26. Had I drowned my sorrows over anything yesterday it would have been about Federer going out of Wimbledon but I didn’t.
    So no hangover – I found this pretty straightforward for a Ray T.
    My main problem was untangling what had to be the right answer for 14d – what a battle I had.
    Always nice to start off with a fairly easy anagram going a long way across the top so lots of first letters for the downs.
    I think he (Ray T) should go on a hunt for his naughty hat.
    Loads of good clues as usual on alternate Thursdays so thanks to Ray T for another splendid crossword.
    Thanks also to the hungover one – I can’t imagine anything worse than doing crossword with a hangover let alone doing the hints too so thanks to pommers as well.

  27. A nice and straightforward ** for difficulty. But there again I greeted last night’s result with a shrug and an “It’s just a game.” ::-)

  28. Evening all. Apologies for the tardiness, but many thanks to pommers for the elucidation and to all for your comments.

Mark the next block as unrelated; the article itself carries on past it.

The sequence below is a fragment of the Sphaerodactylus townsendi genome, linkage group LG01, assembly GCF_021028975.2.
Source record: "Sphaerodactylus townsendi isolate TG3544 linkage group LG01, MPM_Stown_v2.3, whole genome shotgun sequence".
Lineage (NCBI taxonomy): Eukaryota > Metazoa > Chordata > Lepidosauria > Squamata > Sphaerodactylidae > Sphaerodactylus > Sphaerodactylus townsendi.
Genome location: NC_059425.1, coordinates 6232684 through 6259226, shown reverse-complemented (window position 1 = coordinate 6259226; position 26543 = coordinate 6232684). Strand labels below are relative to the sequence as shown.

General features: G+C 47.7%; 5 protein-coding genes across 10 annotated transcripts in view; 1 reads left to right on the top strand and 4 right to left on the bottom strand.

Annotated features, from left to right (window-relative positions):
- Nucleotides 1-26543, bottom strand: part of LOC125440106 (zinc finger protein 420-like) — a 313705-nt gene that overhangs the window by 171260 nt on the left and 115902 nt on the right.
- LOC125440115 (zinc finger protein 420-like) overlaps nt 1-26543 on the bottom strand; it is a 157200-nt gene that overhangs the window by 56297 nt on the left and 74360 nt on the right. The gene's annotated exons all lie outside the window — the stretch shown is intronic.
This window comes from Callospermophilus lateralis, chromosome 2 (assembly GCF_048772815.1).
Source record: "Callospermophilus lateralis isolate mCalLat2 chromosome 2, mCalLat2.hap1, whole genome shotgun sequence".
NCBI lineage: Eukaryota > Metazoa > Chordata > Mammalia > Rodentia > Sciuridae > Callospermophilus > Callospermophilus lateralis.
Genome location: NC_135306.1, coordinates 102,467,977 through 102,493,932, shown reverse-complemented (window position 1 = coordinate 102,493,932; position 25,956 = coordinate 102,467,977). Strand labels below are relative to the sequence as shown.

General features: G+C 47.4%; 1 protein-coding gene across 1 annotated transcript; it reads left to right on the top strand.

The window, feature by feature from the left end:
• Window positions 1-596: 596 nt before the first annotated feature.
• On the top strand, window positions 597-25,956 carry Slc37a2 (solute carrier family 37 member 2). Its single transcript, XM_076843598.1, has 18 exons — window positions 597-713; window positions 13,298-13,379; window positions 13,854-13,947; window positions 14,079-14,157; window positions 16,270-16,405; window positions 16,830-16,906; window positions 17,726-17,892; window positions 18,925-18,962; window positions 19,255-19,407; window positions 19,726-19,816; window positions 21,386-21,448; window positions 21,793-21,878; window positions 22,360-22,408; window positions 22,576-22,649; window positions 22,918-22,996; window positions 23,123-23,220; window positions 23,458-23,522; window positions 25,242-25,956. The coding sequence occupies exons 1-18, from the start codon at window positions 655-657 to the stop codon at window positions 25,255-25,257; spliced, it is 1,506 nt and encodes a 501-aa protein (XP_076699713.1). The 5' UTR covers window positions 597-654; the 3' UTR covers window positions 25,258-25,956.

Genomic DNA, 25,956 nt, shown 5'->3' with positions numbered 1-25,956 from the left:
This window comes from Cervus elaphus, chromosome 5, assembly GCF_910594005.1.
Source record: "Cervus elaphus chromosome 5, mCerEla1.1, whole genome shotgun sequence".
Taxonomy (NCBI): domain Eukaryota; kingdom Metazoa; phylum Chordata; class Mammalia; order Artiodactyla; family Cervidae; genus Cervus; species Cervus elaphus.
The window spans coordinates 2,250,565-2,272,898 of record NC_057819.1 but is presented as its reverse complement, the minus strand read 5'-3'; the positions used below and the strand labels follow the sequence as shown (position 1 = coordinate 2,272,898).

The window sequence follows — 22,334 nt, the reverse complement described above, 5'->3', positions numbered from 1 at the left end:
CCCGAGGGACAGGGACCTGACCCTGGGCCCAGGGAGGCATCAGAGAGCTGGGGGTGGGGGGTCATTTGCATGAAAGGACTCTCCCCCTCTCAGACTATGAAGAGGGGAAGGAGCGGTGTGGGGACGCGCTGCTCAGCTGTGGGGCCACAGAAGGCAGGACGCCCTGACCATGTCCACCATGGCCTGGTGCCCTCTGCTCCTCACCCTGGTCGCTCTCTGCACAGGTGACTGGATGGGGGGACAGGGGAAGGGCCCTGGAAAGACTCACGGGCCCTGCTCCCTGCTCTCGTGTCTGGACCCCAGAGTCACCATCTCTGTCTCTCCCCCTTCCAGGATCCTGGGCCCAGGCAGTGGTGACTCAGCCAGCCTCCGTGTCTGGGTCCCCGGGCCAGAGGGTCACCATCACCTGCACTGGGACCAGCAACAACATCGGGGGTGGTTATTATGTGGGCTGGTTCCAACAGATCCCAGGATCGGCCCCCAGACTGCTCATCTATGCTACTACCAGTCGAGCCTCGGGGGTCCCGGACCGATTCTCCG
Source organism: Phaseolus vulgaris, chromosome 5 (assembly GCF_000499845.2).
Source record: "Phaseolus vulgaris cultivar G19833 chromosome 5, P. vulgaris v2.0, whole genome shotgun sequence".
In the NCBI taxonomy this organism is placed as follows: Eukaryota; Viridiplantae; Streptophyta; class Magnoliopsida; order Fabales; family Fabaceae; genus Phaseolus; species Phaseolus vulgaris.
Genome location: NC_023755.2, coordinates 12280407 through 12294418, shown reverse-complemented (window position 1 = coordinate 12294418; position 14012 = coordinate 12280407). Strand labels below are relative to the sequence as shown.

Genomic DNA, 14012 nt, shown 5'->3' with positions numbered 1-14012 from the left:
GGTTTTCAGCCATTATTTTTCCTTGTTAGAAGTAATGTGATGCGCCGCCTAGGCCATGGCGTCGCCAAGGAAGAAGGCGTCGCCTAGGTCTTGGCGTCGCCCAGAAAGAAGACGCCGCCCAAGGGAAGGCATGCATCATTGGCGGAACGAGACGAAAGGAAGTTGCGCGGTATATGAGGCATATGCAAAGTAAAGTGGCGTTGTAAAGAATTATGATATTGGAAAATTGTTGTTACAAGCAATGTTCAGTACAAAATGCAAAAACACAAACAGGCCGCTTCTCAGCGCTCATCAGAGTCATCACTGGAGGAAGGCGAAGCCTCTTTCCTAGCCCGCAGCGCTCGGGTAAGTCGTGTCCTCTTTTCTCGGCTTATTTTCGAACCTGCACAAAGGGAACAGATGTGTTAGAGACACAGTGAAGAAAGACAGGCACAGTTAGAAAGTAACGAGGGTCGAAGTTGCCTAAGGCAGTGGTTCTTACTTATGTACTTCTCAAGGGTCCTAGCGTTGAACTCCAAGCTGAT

1. Hi Mr T – no need to apologise, you are one of the few setters we can rely upon to keep in touch with us.

  29. Did most of this last night after a pleasant day in Lichfield. Polished off the nine remaining when I woke up this morning. Last two in were 22 and 29a. Did struggle with the parsing of 14d. Favourites 13 and 27a and 1 5 and 25d. Surprised HM did not make an appearance. Sorry that our 92 year old treasure has to suffer the embarrassment of meeting an egotistical megalomaniac, This is a diplomatic disaster waiting to happen. Perhaps HM could have a diplomatic headache. Quite how this man was elected and has survived so far is beyond me.

    1. Beyond everyone else too, WW, and what is more mystifying is that he has a substantial base that will put him in again. I think it’s an underlying dislike and distrust of anyone not WASP in the heartland. I thank goodness I live in Miami where we have a well-integrated society that includes all, in fact, more people speak Spanish here than English.

    2. We wonder the same ourselves over here. How did this happen and when will it be over?

  30. Must admit that I gave up trying to parse 14d and just bunged it in.
    Bit of a hangover too but for different reasons. Had a few friends round last night cos “on est en finale!”.
    Not that I care too much but have to go with the flow.
    Thanks to RayT and to pommers.